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Weather bulletins on two French TV channels – France 2 and France 3 – will be transformed from Monday into “weather and climate bulletins”.
It is meant to better explain the consequences of climate change on the weather, France Télévisions told AFP.
The aim is “to explain the weather differently, not just to say: ‘It’s going to be sunny tomorrow or it’s going to rain’, but to explain why,” the public group’s news director, Alexandre Kara, told AFP.
He stressed that “the weather is the direct consequence of the climate”.
What climate information will be added to weather forecasts?
In addition to the classic presentation of the weather, “there will be figures, data, we can come back, for example, on temperature anomalies, on the issue of water tables, or even explain the winter drought,” Kara continued.
Initially, this additional information will mainly be provided in the evening weather bulletins on France 2 and France 3. The forecasts will be extended by one and a half and two minutes respectively.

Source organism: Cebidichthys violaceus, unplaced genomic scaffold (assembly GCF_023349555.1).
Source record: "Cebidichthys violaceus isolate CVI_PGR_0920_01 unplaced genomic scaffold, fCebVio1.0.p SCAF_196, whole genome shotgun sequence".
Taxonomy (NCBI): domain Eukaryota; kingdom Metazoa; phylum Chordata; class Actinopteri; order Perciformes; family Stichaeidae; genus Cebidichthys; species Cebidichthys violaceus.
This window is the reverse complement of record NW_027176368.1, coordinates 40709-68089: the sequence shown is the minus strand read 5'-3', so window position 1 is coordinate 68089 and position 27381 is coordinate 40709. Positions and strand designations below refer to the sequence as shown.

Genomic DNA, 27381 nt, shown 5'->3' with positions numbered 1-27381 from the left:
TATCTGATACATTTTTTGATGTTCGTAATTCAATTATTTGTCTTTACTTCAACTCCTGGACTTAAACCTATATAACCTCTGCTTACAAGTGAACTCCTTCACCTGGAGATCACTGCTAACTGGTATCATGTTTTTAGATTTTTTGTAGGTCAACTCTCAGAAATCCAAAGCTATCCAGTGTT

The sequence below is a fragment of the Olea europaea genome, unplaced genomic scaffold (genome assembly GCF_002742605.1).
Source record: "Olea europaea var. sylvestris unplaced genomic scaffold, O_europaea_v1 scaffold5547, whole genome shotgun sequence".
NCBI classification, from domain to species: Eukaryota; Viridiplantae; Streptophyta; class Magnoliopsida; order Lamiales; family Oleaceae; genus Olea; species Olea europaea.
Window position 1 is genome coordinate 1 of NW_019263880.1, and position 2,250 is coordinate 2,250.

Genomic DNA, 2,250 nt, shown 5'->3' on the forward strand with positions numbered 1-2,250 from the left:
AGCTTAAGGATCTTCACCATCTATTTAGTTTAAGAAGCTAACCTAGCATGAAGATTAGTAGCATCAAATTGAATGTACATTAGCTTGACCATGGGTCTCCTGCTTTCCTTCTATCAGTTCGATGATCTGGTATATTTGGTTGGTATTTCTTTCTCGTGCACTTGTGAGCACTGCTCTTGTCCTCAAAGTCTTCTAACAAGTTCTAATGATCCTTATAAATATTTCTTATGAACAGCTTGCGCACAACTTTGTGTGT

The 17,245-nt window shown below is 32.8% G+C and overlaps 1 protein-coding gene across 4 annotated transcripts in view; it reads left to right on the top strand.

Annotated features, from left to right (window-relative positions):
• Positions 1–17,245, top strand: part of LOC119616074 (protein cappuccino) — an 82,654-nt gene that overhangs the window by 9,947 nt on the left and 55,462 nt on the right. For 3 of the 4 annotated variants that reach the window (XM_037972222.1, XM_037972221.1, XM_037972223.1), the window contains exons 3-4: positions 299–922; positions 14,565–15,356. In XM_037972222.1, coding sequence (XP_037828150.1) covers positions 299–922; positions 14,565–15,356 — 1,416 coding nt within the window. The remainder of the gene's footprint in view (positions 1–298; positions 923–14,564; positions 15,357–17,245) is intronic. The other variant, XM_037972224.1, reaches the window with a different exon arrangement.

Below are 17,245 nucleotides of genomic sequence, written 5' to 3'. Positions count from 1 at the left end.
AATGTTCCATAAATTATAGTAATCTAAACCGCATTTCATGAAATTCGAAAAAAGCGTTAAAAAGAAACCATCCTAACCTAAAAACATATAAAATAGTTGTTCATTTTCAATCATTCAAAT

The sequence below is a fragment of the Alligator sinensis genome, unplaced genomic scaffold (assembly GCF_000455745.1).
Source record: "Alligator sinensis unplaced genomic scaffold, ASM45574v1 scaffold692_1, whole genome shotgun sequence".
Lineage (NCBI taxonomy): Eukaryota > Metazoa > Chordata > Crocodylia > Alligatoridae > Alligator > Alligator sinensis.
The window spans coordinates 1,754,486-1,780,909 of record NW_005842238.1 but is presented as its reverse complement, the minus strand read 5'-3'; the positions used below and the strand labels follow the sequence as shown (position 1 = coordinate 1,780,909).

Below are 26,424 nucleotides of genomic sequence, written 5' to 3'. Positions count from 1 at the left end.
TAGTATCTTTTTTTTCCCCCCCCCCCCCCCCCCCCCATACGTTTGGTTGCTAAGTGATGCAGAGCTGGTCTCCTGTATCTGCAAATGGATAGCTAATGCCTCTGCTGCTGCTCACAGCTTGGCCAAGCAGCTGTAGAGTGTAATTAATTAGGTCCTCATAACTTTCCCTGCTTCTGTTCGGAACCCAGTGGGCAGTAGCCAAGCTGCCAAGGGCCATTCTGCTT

Eventually, the system will be extended to daytime bulletins, according to Mr Kara, who was appointed last October.
“One of my priorities has been to say that we can no longer do the weather the way we have done it since it first existed,” he said, adding that it was “unbearable that we should be happy that it is 25 degrees in Biarritz in February without explaining why.”
He insisted that taking climate issues into account was “a strategic axis” for France Télévisions as a whole, pointing out that they were already present in the “news offer”, news programmes and magazines.
“We will continue to develop and make these events sacred,” he said.
French TV stations go green
These concerns will also influence the group’s internal organisation.
“Except in extreme cases of current events, there will be no more use of planes for reports in metropolitan France. We are going to ask everyone to take the train,” Mr Kara announced.
Similarly, all the editorial staff will undergo climate training and the emphasis will be on energy saving.
In recent months, in response to the climate emergency, many media outlets in France and around the world have committed themselves to dealing with these issues more effectively, and to modifying their organisation accordingly.